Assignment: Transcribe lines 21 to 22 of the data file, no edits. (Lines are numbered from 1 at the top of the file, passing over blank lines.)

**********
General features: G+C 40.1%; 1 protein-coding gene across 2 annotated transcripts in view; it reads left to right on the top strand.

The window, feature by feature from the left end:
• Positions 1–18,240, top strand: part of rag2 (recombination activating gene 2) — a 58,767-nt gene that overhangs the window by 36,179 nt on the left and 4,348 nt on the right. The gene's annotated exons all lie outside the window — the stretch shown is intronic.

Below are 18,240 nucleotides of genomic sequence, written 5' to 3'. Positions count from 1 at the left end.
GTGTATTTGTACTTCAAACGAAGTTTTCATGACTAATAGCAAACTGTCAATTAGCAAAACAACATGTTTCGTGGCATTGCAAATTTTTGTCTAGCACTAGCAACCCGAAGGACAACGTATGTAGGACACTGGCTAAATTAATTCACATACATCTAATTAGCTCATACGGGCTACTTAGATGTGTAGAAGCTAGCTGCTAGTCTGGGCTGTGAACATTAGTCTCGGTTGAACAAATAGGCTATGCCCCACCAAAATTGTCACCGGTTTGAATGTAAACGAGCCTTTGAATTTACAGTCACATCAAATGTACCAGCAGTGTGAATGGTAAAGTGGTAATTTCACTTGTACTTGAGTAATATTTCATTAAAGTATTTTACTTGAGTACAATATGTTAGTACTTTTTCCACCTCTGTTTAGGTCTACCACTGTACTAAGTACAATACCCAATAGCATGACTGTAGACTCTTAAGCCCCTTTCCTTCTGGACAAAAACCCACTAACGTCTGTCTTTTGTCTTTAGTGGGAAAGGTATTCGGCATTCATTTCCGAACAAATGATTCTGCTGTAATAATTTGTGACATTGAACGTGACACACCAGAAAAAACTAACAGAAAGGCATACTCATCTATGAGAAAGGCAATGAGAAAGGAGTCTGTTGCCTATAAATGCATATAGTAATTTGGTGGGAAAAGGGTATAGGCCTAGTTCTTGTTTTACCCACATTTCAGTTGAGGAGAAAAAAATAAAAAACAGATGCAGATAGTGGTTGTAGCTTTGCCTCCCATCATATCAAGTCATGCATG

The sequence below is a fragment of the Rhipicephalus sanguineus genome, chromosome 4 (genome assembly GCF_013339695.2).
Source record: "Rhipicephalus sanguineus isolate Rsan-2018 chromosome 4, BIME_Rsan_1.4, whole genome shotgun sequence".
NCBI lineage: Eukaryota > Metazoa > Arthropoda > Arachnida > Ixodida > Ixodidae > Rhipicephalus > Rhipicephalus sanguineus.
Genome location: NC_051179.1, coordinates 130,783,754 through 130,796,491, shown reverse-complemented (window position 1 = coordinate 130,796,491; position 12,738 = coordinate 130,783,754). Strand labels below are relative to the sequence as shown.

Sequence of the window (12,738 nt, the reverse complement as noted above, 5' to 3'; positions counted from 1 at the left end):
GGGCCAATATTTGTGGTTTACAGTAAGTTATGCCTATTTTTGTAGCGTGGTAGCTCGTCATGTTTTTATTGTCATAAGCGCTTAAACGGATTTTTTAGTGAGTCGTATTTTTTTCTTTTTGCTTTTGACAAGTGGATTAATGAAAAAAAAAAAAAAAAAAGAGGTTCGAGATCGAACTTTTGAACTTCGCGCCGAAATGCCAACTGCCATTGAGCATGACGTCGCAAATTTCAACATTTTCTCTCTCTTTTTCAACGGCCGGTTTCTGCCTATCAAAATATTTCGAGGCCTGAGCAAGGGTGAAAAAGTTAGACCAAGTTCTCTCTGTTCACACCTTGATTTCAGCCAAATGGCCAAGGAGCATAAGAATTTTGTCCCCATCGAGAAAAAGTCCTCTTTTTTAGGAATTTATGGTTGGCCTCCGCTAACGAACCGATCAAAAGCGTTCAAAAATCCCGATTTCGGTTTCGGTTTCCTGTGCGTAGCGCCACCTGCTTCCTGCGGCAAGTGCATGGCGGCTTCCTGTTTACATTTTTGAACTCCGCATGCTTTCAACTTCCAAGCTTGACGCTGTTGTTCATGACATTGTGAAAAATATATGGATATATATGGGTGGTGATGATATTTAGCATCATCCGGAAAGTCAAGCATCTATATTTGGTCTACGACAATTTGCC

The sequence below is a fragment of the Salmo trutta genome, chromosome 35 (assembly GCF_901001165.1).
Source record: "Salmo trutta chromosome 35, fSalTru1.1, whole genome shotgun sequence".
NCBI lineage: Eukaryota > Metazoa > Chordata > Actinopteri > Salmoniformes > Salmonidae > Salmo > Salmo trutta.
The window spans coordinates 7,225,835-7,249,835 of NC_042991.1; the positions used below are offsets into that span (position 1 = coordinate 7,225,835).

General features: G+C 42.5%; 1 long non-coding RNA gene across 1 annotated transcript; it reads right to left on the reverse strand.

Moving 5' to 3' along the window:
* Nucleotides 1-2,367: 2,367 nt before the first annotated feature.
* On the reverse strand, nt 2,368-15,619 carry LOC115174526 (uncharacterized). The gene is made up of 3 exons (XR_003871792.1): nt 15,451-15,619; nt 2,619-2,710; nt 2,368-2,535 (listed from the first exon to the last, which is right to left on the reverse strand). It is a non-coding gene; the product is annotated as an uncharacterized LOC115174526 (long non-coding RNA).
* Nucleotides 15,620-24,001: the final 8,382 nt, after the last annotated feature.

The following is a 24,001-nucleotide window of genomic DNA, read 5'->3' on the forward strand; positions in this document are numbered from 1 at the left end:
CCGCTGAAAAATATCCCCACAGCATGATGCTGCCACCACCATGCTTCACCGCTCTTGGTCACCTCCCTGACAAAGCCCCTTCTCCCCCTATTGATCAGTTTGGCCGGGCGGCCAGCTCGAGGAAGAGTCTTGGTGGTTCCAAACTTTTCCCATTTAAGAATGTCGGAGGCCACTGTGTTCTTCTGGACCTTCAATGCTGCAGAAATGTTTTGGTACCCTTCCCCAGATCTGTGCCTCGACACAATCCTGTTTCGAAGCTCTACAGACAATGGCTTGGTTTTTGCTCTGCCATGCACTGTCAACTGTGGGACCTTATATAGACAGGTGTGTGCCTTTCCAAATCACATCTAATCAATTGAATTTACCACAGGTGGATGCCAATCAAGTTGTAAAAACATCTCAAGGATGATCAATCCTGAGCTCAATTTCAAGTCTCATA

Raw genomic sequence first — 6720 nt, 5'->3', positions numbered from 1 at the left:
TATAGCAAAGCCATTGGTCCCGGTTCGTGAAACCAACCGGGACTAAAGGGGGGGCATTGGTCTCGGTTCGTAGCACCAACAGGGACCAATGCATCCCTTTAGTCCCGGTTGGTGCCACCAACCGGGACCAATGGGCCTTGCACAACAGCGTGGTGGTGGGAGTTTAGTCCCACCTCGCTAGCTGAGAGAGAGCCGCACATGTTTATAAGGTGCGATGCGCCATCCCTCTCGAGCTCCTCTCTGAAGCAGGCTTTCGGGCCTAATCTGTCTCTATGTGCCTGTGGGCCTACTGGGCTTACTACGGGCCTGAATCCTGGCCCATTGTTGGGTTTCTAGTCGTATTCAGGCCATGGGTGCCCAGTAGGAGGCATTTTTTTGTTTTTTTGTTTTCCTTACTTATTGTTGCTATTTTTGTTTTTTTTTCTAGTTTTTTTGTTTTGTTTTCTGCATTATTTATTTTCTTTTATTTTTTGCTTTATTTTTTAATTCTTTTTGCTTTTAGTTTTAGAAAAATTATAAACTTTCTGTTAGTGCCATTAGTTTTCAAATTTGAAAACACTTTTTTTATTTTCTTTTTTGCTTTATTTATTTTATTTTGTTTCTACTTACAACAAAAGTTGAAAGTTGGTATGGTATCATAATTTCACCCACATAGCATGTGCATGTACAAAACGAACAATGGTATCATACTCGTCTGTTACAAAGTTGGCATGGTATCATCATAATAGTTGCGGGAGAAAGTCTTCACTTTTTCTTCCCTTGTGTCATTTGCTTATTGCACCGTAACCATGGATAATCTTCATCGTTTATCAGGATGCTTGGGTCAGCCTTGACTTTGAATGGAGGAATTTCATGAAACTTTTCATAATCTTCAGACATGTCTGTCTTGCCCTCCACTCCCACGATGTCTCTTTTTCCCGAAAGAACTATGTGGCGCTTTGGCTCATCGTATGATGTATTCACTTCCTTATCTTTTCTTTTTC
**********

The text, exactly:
The following is a 24,001-nucleotide window of genomic DNA, read 5'->3' on the forward strand; positions in this document are numbered from 1 at the left end:
CCGCTGAAAAATATCCCCACAGCATGATGCTGCCACCACCATGCTTCACCGCTCTTGGTCACCTCCCTGACAAAGCCCCTTCTCCCCCTATTGATCAGTTTGGCCGGGCGGCCAGCTCGAGGAAGAGTCTTGGTGGTTCCAAACTTTTCCCATTTAAGAATGTCGGAGGCCACTGTGTTCTTCTGGACCTTCAATGCTGCAGAAATGTTTTGGTACCCTTCCCCAGATCTGTGCCTCGACACAATCCTGTTTCGAAGCTCTACAGACAATGGCTTGGTTTTTGCTCTGCCATGCACTGTCAACTGTGGGACCTTATATAGACAGGTGTGTGCCTTTCCAAATCACATCTAATCAATTGAATTTACCACAGGTGGATGCCAATCAAGTTGTAAAAACATCTCAAGGATGATCAATCCTGAGCTCAATTTCAAGTCTCATA